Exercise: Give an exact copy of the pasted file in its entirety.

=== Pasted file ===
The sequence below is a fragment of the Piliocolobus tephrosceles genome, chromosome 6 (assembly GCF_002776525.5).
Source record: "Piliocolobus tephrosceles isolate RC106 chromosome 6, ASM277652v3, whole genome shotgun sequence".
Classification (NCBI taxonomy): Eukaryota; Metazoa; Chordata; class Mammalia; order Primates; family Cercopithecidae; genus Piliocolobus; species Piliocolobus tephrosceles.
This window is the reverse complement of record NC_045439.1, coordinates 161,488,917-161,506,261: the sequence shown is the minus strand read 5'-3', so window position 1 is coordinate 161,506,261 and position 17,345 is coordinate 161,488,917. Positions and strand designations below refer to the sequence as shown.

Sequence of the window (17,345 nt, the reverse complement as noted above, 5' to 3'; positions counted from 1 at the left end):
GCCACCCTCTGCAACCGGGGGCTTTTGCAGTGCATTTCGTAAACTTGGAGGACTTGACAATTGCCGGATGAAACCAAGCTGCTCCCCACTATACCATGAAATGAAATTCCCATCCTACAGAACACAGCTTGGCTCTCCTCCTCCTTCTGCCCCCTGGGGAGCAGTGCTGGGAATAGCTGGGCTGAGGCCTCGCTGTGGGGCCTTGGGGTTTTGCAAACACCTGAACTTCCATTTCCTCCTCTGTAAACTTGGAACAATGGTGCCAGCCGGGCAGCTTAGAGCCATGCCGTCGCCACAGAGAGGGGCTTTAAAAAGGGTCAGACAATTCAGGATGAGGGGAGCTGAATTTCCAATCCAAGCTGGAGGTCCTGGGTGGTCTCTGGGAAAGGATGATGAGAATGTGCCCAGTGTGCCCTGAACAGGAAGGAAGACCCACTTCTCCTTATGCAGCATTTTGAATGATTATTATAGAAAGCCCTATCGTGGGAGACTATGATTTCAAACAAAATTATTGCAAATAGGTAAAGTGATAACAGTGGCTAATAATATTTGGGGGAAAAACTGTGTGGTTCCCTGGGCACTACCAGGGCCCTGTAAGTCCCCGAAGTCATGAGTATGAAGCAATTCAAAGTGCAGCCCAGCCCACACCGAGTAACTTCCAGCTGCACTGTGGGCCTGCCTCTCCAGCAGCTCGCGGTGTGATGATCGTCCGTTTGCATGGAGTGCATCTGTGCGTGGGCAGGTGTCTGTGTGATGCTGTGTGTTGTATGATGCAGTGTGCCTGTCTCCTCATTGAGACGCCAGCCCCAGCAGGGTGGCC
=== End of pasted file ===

The sequence below is a fragment of the Piliocolobus tephrosceles genome, chromosome 6 (assembly GCF_002776525.5).
Source record: "Piliocolobus tephrosceles isolate RC106 chromosome 6, ASM277652v3, whole genome shotgun sequence".
Classification (NCBI taxonomy): Eukaryota; Metazoa; Chordata; class Mammalia; order Primates; family Cercopithecidae; genus Piliocolobus; species Piliocolobus tephrosceles.
This window is the reverse complement of record NC_045439.1, coordinates 161,488,917-161,506,261: the sequence shown is the minus strand read 5'-3', so window position 1 is coordinate 161,506,261 and position 17,345 is coordinate 161,488,917. Positions and strand designations below refer to the sequence as shown.

Sequence of the window (17,345 nt, the reverse complement as noted above, 5' to 3'; positions counted from 1 at the left end):
GCCACCCTCTGCAACCGGGGGCTTTTGCAGTGCATTTCGTAAACTTGGAGGACTTGACAATTGCCGGATGAAACCAAGCTGCTCCCCACTATACCATGAAATGAAATTCCCATCCTACAGAACACAGCTTGGCTCTCCTCCTCCTTCTGCCCCCTGGGGAGCAGTGCTGGGAATAGCTGGGCTGAGGCCTCGCTGTGGGGCCTTGGGGTTTTGCAAACACCTGAACTTCCATTTCCTCCTCTGTAAACTTGGAACAATGGTGCCAGCCGGGCAGCTTAGAGCCATGCCGTCGCCACAGAGAGGGGCTTTAAAAAGGGTCAGACAATTCAGGATGAGGGGAGCTGAATTTCCAATCCAAGCTGGAGGTCCTGGGTGGTCTCTGGGAAAGGATGATGAGAATGTGCCCAGTGTGCCCTGAACAGGAAGGAAGACCCACTTCTCCTTATGCAGCATTTTGAATGATTATTATAGAAAGCCCTATCGTGGGAGACTATGATTTCAAACAAAATTATTGCAAATAGGTAAAGTGATAACAGTGGCTAATAATATTTGGGGGAAAAACTGTGTGGTTCCCTGGGCACTACCAGGGCCCTGTAAGTCCCCGAAGTCATGAGTATGAAGCAATTCAAAGTGCAGCCCAGCCCACACCGAGTAACTTCCAGCTGCACTGTGGGCCTGCCTCTCCAGCAGCTCGCGGTGTGATGATCGTCCGTTTGCATGGAGTGCATCTGTGCGTGGGCAGGTGTCTGTGTGATGCTGTGTGTTGTATGATGCAGTGTGCCTGTCTCCTCATTGAGACGCCAGCCCCAGCAGGGTGGCC